The Samsung Galaxy S5 is a flagship smartphone that focuses less on gimmicks (scrolling with your eyes) and more on innovations you’ll use more often. Unveiled at Mobile World Congress here in Barcelona, the 5.2-inch Android handset adds a bevy of useful features, including a high-speed camera that shoots HDR (high dynamic range) photos and videos in real-time, a heart-rate monitor and a fingerprint reader. We had a chance to spend some time with the Galaxy S5 and were particularly intrigued by the phone’s slick new design, convenient security software and wide range of photography features.
The first thing we noticed about the Galaxy S5 is its attractive new backside. Where the Galaxy S4 had a glossy plastic back and the Note 3 used faux leather, the Galaxy S5 sports a luxurious soft-touch material with a pattern of textured dots that give it a very modern feel. While the front is black, the back comes in white, black, gold or, our favorite, electric blue. Though many observers have urged Samsung to go with an HTC or Apple-like aluminum chassis, the company has stuck to its guns. The new back comes off, allowing users to swap out the battery, something you cannot do with unibody designs.
Placed next to the 5.31 x 2.69 x .25-inch Galaxy S4, the 5.6 x 2.85 x .32-inch Galaxy S5 is noticeably larger. However, at 5.1 ounces, the new phone is only half an ounce heavier than its predecessor. Considering the larger battery and screen, it’s impressive that Samsung was able to keep the weight nearly unchanged.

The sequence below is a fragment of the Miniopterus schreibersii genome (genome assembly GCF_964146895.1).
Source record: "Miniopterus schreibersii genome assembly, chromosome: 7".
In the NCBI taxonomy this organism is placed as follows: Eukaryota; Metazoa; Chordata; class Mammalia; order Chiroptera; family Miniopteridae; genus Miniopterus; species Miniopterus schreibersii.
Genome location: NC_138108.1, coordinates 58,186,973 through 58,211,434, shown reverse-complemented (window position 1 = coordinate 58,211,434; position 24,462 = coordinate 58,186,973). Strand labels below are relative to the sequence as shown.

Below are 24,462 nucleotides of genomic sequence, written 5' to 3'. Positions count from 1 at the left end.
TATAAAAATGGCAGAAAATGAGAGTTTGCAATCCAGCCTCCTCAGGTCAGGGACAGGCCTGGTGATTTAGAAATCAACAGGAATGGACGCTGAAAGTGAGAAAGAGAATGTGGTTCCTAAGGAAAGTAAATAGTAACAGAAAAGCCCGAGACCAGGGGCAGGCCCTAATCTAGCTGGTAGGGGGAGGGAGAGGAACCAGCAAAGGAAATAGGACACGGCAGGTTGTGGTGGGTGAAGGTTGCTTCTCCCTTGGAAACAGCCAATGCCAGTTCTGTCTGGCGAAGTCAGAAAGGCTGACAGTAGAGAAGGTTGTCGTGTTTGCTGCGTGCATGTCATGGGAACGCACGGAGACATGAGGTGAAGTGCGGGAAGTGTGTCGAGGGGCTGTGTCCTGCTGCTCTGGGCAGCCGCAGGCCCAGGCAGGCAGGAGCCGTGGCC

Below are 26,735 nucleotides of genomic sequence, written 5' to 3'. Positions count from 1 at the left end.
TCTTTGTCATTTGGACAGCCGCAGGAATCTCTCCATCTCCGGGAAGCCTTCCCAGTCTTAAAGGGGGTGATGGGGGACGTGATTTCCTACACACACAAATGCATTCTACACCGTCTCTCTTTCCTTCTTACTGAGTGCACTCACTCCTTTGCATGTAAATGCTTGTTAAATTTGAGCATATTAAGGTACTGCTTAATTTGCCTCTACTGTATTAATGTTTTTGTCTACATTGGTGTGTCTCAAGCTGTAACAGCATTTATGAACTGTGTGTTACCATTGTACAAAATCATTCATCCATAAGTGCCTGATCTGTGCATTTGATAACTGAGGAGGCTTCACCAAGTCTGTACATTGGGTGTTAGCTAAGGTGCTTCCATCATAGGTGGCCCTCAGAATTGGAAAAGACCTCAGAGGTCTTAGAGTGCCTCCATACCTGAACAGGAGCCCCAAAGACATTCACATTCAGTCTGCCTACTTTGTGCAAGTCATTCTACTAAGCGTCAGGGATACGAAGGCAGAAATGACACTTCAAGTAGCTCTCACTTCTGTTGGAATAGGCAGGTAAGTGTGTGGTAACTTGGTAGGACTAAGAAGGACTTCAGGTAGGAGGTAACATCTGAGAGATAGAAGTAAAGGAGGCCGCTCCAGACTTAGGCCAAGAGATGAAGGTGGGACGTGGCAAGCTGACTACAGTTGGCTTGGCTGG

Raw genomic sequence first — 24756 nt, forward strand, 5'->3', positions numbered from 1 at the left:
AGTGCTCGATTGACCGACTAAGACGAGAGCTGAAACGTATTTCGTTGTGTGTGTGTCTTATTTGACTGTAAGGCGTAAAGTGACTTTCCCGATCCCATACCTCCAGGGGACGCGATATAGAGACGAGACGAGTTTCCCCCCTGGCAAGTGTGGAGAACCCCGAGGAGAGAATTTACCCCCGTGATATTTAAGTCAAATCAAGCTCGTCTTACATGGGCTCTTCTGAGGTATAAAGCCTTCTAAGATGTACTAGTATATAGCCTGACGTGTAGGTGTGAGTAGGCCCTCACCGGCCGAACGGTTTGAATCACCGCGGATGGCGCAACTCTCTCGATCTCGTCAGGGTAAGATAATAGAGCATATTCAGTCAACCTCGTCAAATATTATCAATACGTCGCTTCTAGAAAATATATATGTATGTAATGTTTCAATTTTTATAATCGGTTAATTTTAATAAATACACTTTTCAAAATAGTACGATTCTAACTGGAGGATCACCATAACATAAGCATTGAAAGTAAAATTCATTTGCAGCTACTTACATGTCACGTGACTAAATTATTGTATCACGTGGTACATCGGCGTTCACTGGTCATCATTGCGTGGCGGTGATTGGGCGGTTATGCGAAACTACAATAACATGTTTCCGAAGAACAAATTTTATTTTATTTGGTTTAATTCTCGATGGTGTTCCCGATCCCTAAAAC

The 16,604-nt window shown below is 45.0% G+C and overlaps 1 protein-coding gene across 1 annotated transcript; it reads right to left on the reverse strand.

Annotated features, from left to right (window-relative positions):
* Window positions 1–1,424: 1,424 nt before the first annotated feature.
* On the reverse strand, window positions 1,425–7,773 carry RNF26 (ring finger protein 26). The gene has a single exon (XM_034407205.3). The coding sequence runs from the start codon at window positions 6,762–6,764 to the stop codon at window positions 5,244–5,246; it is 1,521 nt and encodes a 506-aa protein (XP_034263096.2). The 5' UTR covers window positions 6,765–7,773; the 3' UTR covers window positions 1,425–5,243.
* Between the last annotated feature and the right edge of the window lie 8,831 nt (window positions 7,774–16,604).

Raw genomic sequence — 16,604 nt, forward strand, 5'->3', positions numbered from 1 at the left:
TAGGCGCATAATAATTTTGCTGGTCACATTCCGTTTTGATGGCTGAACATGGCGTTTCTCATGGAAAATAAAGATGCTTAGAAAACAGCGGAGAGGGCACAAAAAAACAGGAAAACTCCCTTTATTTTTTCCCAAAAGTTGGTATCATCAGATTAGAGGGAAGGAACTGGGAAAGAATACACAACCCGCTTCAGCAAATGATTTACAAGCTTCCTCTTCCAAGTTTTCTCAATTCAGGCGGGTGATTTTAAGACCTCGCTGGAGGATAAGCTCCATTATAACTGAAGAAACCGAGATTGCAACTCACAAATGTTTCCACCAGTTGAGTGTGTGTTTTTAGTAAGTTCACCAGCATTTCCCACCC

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TouchWiz, Samsung’s Android skin, has also been redesigned, sporting a flatter interface with a different set of icons. However, contrary to some rumors, the Galaxy S5 has in-bezel buttons for home, back and menu, with the home button doubling as a fingerprint reader.
The Galaxy S5 has a 1920 x 1080 super AMOLED display, just like its predecessor. However, the screen has grown from 5 inches on the Galaxy S4 to 5.2 inches on the S5. The device sports a new ambient light sensor that adjusts not only your screen brightness but also your contrast ratio and color gamut to make the screen look great in direct sunlight. Samsung also said that the display uses object recognition to adjust its settings based on the content on screen, not just the ambient light hitting it. We weren’t able to test the screen in direct sunlight, but it did look sharp and colorful in our brief hands-on time.